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Pro skateboarder Stevie Williams launches Asphalt Yacht Club

Stevie Williams
Prince Williams

When Stevie Williams picked up a skateboard, many doubted he would become an international success. No sooner, than his 18th birthday, he set out to prove them wrong. The fearless teen hitchhiked from Philadelphia to San Francisco with a goal of becoming a sponsored skateboarder. His wheels took him from the streets to fame as one of the most influential skateboarders. Recently, Williams launched Asphalt Clothing Company, a line representing the spoils of taking calculated risks.

“It was something different I wanted to express for myself at this point in my career. So Asphalt Yacht club is a mentality. It’s a mentality of going to the streets to the yacht,” Williams explains. “The yacht symbolizes success. The mentality is going from the streets to yachts or going from nothing to something. It’s about having a road or destination and moving forward to get somewhere. So it could be Asphalt Gin Club or Asphalt Mansion Club. Start from the Asphalt, which is from the streets and going to win.”

Stevie Williams makes an appearance in Kid Ink ft. Chris Brown video Show Me click here

It seemed unlikely for a kid from Philly to make it in the skate world, but that is exactly why Williams was determined to succeed. When he took up skateboarding at age 12, the sport was associated with being young, white and reckless i.e. the “The Lords of Dogtown,” but as a kid Williams knew he possessed a gift and left Philly with the objective of capitalizing on his talent.

“There really is no color line to skateboarding. I wanted to be a skater and no one believed me that I could do it and I was really good at it,” Stevie recalls. “I wanted to prove to everybody that I was a really good skateboarder and I wound up being one of the best and the most successful African-American skateboarders.”

It didn’t take long for skateboard fans in San Francisco to recognize Williams had something special, because, after being in California no more than a year he turned pro at age 19. He went on to start his own skateboard company DGK (Dirty Ghetto Kids) at the age of 22. Then, at 24 years old, the popular skater landed a deal with Reebok where he designed RBK-DGK, a collection including DGK skate shoes and clothing. Williams was the first ever professional skater to be sponsored by Reebok. He also lended his gift for design to the creation of the “Flipside” Air Jordan Skate sneaker by Nike.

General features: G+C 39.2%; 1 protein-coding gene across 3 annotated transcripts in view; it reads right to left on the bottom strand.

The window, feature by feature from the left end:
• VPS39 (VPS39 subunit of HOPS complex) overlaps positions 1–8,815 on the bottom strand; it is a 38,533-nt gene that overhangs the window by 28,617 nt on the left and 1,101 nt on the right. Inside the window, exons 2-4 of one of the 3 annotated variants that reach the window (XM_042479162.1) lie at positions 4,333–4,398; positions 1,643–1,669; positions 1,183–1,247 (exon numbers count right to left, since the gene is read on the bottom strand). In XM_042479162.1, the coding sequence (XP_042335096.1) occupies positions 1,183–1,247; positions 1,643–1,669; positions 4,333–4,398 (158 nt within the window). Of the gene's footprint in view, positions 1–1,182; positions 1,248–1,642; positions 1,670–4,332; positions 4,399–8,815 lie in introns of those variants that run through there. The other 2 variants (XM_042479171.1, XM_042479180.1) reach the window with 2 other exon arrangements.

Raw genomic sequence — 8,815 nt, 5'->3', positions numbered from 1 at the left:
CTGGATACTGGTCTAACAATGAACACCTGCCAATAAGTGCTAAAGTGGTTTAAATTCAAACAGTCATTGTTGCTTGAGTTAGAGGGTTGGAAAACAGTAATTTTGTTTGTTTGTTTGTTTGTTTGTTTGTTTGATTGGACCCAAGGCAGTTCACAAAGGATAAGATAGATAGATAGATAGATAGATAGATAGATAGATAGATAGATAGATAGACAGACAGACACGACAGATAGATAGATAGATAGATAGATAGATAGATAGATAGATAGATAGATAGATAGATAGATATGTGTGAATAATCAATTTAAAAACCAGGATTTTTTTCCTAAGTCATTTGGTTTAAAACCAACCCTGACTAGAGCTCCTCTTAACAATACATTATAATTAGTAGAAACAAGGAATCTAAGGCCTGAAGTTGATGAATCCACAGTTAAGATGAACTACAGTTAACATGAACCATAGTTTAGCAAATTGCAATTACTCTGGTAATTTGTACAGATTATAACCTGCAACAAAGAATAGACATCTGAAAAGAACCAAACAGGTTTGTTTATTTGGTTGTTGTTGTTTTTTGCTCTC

“At around 21-22, I learned business. In this industry I was able to kind of monetize my image and capitalize off of my ideas. It was about understanding good business and how business works," Stevie explains. “It’s what I focused on in my 20’s and now I can put into practice what I learned.”

At 33 years old, Williams has achieved success that reaches far beyond ollies and aerials. The entrepreneur opened L&K Skate Shop in 2006 in Oceanside, California and in 2008 he opened Sk8tique, a skate boutique, in Atlanta, Ga., In 2011, Williams opened Da Playground a skating facility in Atlanta, Ga., to provide a park for the DGK team skaters. The team took home the title of best team at the 15th Annual Transworld SKATEboarding Awards. Stevie's string of accomplishments comes from the same drive it took to create a life for himself despite his circumstance. As a role model to younger skaters, he wants to inspire the same tenacity in his fans, many of whom come from urban jungles much like West Philly.

“Everyone knows I have street story. I was a street skateboarder. It’s not just Black kids, its Asian kids, Puerto Rican kids and all inner city kids. One thing I tell them is it will keep you out of trouble. You may not make it to be me or Jay Z, if you rap, but one thing is guaranteed if you’re selling drugs you’re going to go to jail or something bad is going to happen,” he explains “ It's easier for kids to learn newer things like fashion, skateboarding, management, or photography. A lot of different things come from being a cooler kid these days. I don’t knock anybody for keeping it real, but when it comes to the new youth they are getting into cooler things and at the end of the day it’s keeping them out of trouble.”

Now a vet in the skating world, Williams looks back at his decision to leave Philly and gives skateboarding credit for most of his major accomplishments. He even goes as far to say the sport rescued him from what may have been an otherwise tragic fate.
“Skateboarding saved my life, my family’s life, my kids’ life and makes everyone around me happy when I do my job. I love doing my job by providing for my family, traveling and being who I am.”

Follow Patrice Worthy on twitter @worthypatrice

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